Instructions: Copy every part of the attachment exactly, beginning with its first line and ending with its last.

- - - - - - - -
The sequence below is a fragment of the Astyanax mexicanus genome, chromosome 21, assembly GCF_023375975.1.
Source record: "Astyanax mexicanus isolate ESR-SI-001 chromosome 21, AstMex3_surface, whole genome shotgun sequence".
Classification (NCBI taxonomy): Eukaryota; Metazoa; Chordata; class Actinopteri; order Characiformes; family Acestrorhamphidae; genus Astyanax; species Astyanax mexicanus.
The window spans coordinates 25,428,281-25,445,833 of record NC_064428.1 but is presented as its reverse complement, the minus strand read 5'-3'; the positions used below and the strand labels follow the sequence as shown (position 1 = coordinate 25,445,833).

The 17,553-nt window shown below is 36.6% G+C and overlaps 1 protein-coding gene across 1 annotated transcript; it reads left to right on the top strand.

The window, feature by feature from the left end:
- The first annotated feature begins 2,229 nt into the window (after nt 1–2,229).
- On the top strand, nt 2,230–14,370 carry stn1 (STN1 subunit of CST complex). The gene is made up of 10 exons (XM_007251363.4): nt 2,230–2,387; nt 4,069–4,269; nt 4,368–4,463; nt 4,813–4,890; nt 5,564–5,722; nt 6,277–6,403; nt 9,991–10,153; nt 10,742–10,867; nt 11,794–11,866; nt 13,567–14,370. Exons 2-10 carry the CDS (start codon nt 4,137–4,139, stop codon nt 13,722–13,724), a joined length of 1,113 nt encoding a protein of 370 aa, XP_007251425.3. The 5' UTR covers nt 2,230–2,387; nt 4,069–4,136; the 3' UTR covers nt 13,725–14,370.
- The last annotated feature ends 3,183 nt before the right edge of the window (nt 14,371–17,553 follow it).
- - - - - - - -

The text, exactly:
The sequence below is a fragment of the Astyanax mexicanus genome, chromosome 21, assembly GCF_023375975.1.
Source record: "Astyanax mexicanus isolate ESR-SI-001 chromosome 21, AstMex3_surface, whole genome shotgun sequence".
Classification (NCBI taxonomy): Eukaryota; Metazoa; Chordata; class Actinopteri; order Characiformes; family Acestrorhamphidae; genus Astyanax; species Astyanax mexicanus.
The window spans coordinates 25,428,281-25,445,833 of record NC_064428.1 but is presented as its reverse complement, the minus strand read 5'-3'; the positions used below and the strand labels follow the sequence as shown (position 1 = coordinate 25,445,833).

The 17,553-nt window shown below is 36.6% G+C and overlaps 1 protein-coding gene across 1 annotated transcript; it reads left to right on the top strand.

The window, feature by feature from the left end:
- The first annotated feature begins 2,229 nt into the window (after nt 1–2,229).
- On the top strand, nt 2,230–14,370 carry stn1 (STN1 subunit of CST complex). The gene is made up of 10 exons (XM_007251363.4): nt 2,230–2,387; nt 4,069–4,269; nt 4,368–4,463; nt 4,813–4,890; nt 5,564–5,722; nt 6,277–6,403; nt 9,991–10,153; nt 10,742–10,867; nt 11,794–11,866; nt 13,567–14,370. Exons 2-10 carry the CDS (start codon nt 4,137–4,139, stop codon nt 13,722–13,724), a joined length of 1,113 nt encoding a protein of 370 aa, XP_007251425.3. The 5' UTR covers nt 2,230–2,387; nt 4,069–4,136; the 3' UTR covers nt 13,725–14,370.
- The last annotated feature ends 3,183 nt before the right edge of the window (nt 14,371–17,553 follow it).